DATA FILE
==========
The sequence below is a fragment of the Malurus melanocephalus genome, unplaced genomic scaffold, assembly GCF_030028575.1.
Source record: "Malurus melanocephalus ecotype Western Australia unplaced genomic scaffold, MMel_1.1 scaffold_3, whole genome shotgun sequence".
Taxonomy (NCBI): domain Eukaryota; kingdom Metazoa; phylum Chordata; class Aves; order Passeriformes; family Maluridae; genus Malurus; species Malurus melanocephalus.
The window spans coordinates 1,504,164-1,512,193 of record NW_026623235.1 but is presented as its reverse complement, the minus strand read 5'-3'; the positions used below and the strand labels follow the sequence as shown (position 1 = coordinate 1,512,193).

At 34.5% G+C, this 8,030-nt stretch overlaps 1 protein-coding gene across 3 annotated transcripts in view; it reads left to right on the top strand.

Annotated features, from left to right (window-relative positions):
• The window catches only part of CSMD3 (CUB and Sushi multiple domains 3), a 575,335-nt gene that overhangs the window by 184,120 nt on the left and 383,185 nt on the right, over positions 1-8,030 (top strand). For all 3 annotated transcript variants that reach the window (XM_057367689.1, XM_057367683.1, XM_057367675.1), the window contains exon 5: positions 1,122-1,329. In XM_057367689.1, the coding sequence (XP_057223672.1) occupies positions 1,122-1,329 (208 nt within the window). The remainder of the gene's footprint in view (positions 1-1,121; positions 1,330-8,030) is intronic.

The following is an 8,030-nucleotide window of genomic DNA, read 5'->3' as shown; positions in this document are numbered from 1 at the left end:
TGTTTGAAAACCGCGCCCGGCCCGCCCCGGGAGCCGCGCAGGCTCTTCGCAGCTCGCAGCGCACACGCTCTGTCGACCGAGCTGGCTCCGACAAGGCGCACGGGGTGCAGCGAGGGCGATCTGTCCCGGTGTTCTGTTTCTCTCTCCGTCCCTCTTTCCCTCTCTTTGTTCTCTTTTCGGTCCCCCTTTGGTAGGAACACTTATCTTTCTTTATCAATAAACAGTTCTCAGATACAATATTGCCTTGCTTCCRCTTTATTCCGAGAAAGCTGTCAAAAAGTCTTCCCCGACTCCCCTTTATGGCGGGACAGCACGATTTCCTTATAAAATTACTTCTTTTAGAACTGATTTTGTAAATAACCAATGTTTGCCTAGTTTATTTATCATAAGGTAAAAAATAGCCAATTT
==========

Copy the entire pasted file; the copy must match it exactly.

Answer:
The sequence below is a fragment of the Malurus melanocephalus genome, unplaced genomic scaffold, assembly GCF_030028575.1.
Source record: "Malurus melanocephalus ecotype Western Australia unplaced genomic scaffold, MMel_1.1 scaffold_3, whole genome shotgun sequence".
Taxonomy (NCBI): domain Eukaryota; kingdom Metazoa; phylum Chordata; class Aves; order Passeriformes; family Maluridae; genus Malurus; species Malurus melanocephalus.
The window spans coordinates 1,504,164-1,512,193 of record NW_026623235.1 but is presented as its reverse complement, the minus strand read 5'-3'; the positions used below and the strand labels follow the sequence as shown (position 1 = coordinate 1,512,193).

At 34.5% G+C, this 8,030-nt stretch overlaps 1 protein-coding gene across 3 annotated transcripts in view; it reads left to right on the top strand.

Annotated features, from left to right (window-relative positions):
• The window catches only part of CSMD3 (CUB and Sushi multiple domains 3), a 575,335-nt gene that overhangs the window by 184,120 nt on the left and 383,185 nt on the right, over positions 1-8,030 (top strand). For all 3 annotated transcript variants that reach the window (XM_057367689.1, XM_057367683.1, XM_057367675.1), the window contains exon 5: positions 1,122-1,329. In XM_057367689.1, the coding sequence (XP_057223672.1) occupies positions 1,122-1,329 (208 nt within the window). The remainder of the gene's footprint in view (positions 1-1,121; positions 1,330-8,030) is intronic.

The following is an 8,030-nucleotide window of genomic DNA, read 5'->3' as shown; positions in this document are numbered from 1 at the left end:
TGTTTGAAAACCGCGCCCGGCCCGCCCCGGGAGCCGCGCAGGCTCTTCGCAGCTCGCAGCGCACACGCTCTGTCGACCGAGCTGGCTCCGACAAGGCGCACGGGGTGCAGCGAGGGCGATCTGTCCCGGTGTTCTGTTTCTCTCTCCGTCCCTCTTTCCCTCTCTTTGTTCTCTTTTCGGTCCCCCTTTGGTAGGAACACTTATCTTTCTTTATCAATAAACAGTTCTCAGATACAATATTGCCTTGCTTCCRCTTTATTCCGAGAAAGCTGTCAAAAAGTCTTCCCCGACTCCCCTTTATGGCGGGACAGCACGATTTCCTTATAAAATTACTTCTTTTAGAACTGATTTTGTAAATAACCAATGTTTGCCTAGTTTATTTATCATAAGGTAAAAAATAGCCAATTT